Making It Big

Making It Big
"I feel more comfortable with myself," says Queen Latifah on life in her 30s.
Albert Watson

10/25/2007 12:00PM

Queen Latifah is not what you'd call shy. She was bold enough to enter the male-dominated rap world at age 17. On red carpets, she proudly flaunts her fuller figure next to Hollywood's traditionally skinny stars. But wear a bikini? "Never in America," says Latifah. "Always a two-piece in Europe, because you see everything on the beach whether you want to or not, so you don't feel bad!"

Not that Her Highness is sheepish about her size. As a young girl growing up in New Jersey, Latifah admits she felt "awkward" about her buxom build, but over the years, "I grew into my looks." She also downsized them in 2003 when she elected to have breast reduction surgery to alleviate years of back and shoulder pain. Now, at 37, Latifah stands just shy of 5'10", weighs "in the 2's" and couldn't be happier. Says Latifah: "I feel more comfortable with myself – my sexuality, my mentality and my viewpoint." (Though she doesn't discuss her sexuality with reporters: "My private life is my private life. Whomever I might be with, I don't feel the need to share it. I don't think I ever will.")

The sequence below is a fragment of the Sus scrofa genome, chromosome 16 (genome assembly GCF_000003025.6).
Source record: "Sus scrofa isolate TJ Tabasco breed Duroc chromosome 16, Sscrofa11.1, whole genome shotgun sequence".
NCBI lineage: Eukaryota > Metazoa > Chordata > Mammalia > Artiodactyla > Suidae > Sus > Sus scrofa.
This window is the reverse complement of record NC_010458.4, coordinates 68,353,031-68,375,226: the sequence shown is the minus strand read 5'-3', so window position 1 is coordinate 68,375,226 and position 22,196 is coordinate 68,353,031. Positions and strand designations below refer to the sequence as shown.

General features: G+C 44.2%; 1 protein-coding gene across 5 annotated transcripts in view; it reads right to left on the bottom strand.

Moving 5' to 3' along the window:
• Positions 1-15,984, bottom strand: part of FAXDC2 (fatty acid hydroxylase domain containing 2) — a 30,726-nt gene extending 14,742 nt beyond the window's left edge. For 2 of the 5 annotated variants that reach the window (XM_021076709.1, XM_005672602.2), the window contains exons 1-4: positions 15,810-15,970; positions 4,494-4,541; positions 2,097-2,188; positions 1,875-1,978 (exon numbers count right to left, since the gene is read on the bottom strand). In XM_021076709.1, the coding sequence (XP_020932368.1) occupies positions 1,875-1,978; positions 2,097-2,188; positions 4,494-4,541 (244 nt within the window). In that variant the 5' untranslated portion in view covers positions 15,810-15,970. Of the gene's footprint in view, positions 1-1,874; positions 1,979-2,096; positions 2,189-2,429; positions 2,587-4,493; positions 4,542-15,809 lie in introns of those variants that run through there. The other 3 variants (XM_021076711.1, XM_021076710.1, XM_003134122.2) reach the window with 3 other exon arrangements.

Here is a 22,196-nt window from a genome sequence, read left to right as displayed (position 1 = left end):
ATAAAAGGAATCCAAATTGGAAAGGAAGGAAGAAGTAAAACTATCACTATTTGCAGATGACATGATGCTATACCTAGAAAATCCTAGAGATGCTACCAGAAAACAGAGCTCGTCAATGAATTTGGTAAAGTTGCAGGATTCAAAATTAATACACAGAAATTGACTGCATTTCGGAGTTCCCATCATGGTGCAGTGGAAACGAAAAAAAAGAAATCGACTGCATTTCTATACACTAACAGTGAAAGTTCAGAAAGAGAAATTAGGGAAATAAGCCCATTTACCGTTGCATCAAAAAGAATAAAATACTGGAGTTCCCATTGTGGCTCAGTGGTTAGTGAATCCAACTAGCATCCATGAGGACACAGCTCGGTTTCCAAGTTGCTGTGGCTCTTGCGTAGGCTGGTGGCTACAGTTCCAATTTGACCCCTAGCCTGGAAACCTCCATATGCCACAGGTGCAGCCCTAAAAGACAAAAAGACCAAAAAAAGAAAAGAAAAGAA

Through the years, Latifah (born Dana Owens, she adopted the Arabic name meaning "delicate and kind" in her teens) has morphed from being a Grammy-winning rapper who lit up the charts with empowering anthems like "U.N.I.T.Y." to an A-list actress who collected an Oscar nod for her role in 2002's Chicago and an Emmy nomination this year for her turn on the HBO film Life Support, which she also produced. The Cover Girl spokes woman also expanded her reach into the fashion world by teaming up with her stylist Susan Moses to launch a plus-size fashion line with Curvation. Now she's continuing to reinvent herself as a jazz and blues singer with her new album Trav'lin' Light. "She dares to be different," says her business partner Shakim Compere. "She's constantly looking for new challenges."

She's survived some unexpected ones as well; in 1992 her older brother Lance died in a motorcycle accident. "I can't explain the depths of pain she was feeling," says her mom, retired art teacher Rita Owens, 58. (Latifah's parents split when she was 5.) "They were inseparable." Since then, Latifah only operates on full throttle. "Life's too short," she says. "I pretty much want to go until it's over with." The Queen did manage to pause and talk to PEOPLE's Michelle Tan.
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